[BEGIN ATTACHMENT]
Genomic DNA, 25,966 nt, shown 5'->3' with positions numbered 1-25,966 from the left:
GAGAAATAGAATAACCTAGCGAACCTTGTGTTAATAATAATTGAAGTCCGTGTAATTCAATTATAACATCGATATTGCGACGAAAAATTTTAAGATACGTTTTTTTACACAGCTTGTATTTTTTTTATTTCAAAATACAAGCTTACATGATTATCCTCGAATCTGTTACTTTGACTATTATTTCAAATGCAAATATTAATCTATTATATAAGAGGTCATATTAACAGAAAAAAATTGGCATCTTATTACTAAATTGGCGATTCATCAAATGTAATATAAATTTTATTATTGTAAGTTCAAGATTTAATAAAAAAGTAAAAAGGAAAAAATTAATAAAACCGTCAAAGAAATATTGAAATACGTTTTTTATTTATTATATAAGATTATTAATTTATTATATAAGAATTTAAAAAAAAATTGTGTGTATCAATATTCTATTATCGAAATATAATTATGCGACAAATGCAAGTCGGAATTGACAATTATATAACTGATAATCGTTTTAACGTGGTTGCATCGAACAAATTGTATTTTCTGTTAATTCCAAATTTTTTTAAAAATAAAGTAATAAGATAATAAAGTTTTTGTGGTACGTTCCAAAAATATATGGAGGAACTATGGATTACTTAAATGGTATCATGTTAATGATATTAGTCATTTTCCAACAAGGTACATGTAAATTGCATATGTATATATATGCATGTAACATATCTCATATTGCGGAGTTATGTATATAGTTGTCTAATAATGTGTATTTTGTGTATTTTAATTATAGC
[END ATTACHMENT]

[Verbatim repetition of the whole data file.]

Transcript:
Genomic DNA, 25,966 nt, shown 5'->3' with positions numbered 1-25,966 from the left:
GAGAAATAGAATAACCTAGCGAACCTTGTGTTAATAATAATTGAAGTCCGTGTAATTCAATTATAACATCGATATTGCGACGAAAAATTTTAAGATACGTTTTTTTACACAGCTTGTATTTTTTTTATTTCAAAATACAAGCTTACATGATTATCCTCGAATCTGTTACTTTGACTATTATTTCAAATGCAAATATTAATCTATTATATAAGAGGTCATATTAACAGAAAAAAATTGGCATCTTATTACTAAATTGGCGATTCATCAAATGTAATATAAATTTTATTATTGTAAGTTCAAGATTTAATAAAAAAGTAAAAAGGAAAAAATTAATAAAACCGTCAAAGAAATATTGAAATACGTTTTTTATTTATTATATAAGATTATTAATTTATTATATAAGAATTTAAAAAAAAATTGTGTGTATCAATATTCTATTATCGAAATATAATTATGCGACAAATGCAAGTCGGAATTGACAATTATATAACTGATAATCGTTTTAACGTGGTTGCATCGAACAAATTGTATTTTCTGTTAATTCCAAATTTTTTTAAAAATAAAGTAATAAGATAATAAAGTTTTTGTGGTACGTTCCAAAAATATATGGAGGAACTATGGATTACTTAAATGGTATCATGTTAATGATATTAGTCATTTTCCAACAAGGTACATGTAAATTGCATATGTATATATATGCATGTAACATATCTCATATTGCGGAGTTATGTATATAGTTGTCTAATAATGTGTATTTTGTGTATTTTAATTATAGC